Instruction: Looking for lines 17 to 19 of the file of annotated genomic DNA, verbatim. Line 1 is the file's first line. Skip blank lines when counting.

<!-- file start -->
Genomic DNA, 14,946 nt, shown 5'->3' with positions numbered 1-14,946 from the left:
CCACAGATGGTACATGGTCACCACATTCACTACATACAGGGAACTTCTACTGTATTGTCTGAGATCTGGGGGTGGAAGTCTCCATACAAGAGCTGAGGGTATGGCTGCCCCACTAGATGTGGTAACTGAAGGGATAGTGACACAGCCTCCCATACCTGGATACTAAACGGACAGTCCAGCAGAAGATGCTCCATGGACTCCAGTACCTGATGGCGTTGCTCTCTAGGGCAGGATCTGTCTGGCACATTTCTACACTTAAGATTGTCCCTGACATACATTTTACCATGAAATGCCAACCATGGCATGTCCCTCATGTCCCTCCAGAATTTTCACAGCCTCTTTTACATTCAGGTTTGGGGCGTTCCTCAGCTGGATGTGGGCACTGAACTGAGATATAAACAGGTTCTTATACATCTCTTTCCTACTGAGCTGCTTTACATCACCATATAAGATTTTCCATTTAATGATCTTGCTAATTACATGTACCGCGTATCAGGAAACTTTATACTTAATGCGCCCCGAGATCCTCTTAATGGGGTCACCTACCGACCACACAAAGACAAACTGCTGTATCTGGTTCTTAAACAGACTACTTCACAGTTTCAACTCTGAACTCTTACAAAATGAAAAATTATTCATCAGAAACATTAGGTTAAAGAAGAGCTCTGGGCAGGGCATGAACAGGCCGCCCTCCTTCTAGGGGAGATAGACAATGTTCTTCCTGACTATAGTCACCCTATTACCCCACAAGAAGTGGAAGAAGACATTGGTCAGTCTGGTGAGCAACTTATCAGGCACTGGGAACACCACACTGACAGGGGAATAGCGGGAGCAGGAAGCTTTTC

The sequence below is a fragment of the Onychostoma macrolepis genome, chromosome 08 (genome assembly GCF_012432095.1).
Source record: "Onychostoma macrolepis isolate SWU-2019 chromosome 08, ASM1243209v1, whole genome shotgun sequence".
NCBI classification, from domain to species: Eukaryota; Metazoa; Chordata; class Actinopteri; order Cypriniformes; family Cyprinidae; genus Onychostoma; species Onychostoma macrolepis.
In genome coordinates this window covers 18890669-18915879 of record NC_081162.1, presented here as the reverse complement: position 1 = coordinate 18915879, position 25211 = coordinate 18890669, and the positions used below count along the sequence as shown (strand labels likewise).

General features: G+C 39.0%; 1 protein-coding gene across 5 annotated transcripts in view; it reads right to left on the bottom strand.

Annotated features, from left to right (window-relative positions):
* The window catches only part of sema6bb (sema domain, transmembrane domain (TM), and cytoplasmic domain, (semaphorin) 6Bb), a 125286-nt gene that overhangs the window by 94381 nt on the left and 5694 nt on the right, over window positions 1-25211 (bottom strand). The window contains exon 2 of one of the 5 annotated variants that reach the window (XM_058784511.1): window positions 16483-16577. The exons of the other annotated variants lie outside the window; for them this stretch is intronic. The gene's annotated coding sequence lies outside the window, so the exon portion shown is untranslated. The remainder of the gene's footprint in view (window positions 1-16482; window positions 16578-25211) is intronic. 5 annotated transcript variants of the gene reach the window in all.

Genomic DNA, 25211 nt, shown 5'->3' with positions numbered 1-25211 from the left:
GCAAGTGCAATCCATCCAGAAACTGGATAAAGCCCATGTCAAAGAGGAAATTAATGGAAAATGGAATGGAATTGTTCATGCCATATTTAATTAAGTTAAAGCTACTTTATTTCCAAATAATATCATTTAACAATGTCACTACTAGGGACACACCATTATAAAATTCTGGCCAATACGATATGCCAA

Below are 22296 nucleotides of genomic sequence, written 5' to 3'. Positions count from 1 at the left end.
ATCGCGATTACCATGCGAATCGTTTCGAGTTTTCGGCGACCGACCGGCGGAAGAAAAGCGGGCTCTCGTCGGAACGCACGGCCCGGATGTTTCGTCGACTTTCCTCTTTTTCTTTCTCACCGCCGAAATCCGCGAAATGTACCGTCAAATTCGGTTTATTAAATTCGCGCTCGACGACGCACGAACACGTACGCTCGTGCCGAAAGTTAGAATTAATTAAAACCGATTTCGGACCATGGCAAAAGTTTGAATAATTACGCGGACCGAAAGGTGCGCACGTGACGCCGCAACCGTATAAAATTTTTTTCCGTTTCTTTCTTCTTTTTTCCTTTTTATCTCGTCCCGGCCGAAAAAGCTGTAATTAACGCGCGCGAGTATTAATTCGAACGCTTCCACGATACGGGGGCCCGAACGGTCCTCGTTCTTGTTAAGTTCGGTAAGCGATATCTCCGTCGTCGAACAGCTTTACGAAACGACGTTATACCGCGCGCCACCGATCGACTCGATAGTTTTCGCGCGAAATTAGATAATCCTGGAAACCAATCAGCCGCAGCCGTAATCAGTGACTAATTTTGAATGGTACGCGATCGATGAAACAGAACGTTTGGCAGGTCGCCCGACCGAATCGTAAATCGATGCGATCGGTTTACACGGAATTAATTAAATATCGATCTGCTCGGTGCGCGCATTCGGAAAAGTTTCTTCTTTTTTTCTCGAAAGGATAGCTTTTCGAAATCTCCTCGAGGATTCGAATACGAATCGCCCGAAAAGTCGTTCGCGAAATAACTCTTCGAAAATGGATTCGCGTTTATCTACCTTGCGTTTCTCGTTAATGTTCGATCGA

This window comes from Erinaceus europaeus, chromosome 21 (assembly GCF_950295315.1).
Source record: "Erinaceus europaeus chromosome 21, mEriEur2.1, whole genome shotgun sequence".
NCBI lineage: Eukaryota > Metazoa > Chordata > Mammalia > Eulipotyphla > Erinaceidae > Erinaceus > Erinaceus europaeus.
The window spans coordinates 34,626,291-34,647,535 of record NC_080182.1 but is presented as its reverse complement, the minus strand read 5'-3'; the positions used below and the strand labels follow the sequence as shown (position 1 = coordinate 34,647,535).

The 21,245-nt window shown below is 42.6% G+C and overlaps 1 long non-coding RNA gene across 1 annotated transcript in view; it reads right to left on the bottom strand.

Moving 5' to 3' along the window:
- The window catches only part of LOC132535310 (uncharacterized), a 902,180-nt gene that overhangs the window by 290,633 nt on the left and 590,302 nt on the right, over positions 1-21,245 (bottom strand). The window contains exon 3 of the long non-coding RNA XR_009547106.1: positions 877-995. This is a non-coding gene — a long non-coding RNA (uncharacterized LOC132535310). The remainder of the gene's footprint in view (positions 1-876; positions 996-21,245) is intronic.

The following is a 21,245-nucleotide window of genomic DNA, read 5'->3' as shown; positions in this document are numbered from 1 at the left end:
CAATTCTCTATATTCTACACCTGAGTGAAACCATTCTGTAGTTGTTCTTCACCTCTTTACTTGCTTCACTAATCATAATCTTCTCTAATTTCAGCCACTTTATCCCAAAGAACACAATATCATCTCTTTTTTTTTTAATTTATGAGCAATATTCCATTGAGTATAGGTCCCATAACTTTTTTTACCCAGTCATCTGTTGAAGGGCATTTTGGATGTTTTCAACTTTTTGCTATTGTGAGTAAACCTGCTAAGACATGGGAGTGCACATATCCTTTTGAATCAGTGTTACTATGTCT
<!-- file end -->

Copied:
The window spans coordinates 34,626,291-34,647,535 of record NC_080182.1 but is presented as its reverse complement, the minus strand read 5'-3'; the positions used below and the strand labels follow the sequence as shown (position 1 = coordinate 34,647,535).

The 21,245-nt window shown below is 42.6% G+C and overlaps 1 long non-coding RNA gene across 1 annotated transcript in view; it reads right to left on the bottom strand.

Moving 5' to 3' along the window: